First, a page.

Standardized test scores don't provide a comprehensive picture of college readiness, argue two higher education leaders.
Earlier this month, news reports surfaced that only 10% of Nevada high school juniors were college ready, as demonstrated by low ACT scores. But it's not fair to judge students solely by their test scores, critics say. Many institutions don't look at test scores, choosing instead to take a holistic view of candidates.
Northern Arizona University (NAU) is one such institution that doesn't require SAT or ACT scores, but does expect students to pass certain core classes in high school. College readiness is about more than test scores, says Erin Gresham, NAU's vice president of enrollment management and student affairs. The university prepares students for college with outreach programs that help students learn soft skills such as time management.
Middle- and upper-class students take such skills for granted, says Sondra Cosgrove, a professor at the College of Southern Nevada (CSN).
"That is something that starts at almost Pre-K level that parents are instilling in their child that 'you will go to college.'" she says, "If your family isn't oriented that way you're going to miss out on that."
First-generation students also tend to lack an understanding of what is expected of them in higher education. CSN is working to bridge that gap so that these students feel more comfortable on campus.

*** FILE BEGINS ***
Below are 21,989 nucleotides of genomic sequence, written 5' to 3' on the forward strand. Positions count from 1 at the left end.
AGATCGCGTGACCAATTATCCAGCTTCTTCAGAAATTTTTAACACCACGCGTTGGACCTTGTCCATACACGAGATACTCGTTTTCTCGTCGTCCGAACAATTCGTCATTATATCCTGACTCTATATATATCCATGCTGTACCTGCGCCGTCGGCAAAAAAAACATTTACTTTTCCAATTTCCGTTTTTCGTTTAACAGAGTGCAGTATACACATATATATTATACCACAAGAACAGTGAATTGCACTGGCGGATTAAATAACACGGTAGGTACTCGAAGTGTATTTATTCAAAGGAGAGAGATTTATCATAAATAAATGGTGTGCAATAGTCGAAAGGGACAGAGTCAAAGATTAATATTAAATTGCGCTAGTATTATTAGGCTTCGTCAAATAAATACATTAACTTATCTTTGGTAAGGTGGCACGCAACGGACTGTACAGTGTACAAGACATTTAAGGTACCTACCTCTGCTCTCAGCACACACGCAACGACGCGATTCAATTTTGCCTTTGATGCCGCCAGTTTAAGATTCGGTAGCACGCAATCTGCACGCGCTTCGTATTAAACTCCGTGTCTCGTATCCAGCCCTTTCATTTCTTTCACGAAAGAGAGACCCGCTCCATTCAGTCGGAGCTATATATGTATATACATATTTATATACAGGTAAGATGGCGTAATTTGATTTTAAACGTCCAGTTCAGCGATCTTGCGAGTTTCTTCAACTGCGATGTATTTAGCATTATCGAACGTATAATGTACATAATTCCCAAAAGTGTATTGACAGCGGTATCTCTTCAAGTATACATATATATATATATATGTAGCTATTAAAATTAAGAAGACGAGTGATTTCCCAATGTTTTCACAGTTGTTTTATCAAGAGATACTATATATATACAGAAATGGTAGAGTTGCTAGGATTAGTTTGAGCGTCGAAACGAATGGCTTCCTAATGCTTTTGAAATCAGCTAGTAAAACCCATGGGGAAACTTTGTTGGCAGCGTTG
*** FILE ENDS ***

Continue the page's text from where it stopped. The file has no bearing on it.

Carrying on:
"If you're a first-generation student being on a college campus is a very alien experience but you're not sure what do to and you don't want to look stupid," Cosgrove says. "They need a safe space where they can come and say 'Okay, now I understand what we do and this is not so scary.'"
Two ways to help first-generation students navigate your college's 'hidden curriculum'
It's important for students to find some sense of community, be that in a student group, residence hall, or club. Faculty also must take a proactive role in ensuring that students can navigate the hidden curriculum of college, Cosgrove says.
"Faculty have to realize you can't just sit and lecture at students anymore," she says. "You have to be purposeful about crafting assignments. You've got to use assessment. You've got to use pedagogical strategies that help the student gain the skills to be college ready, while you're teaching them content" (Kaufman, Nevada Public Radio, 7/14).
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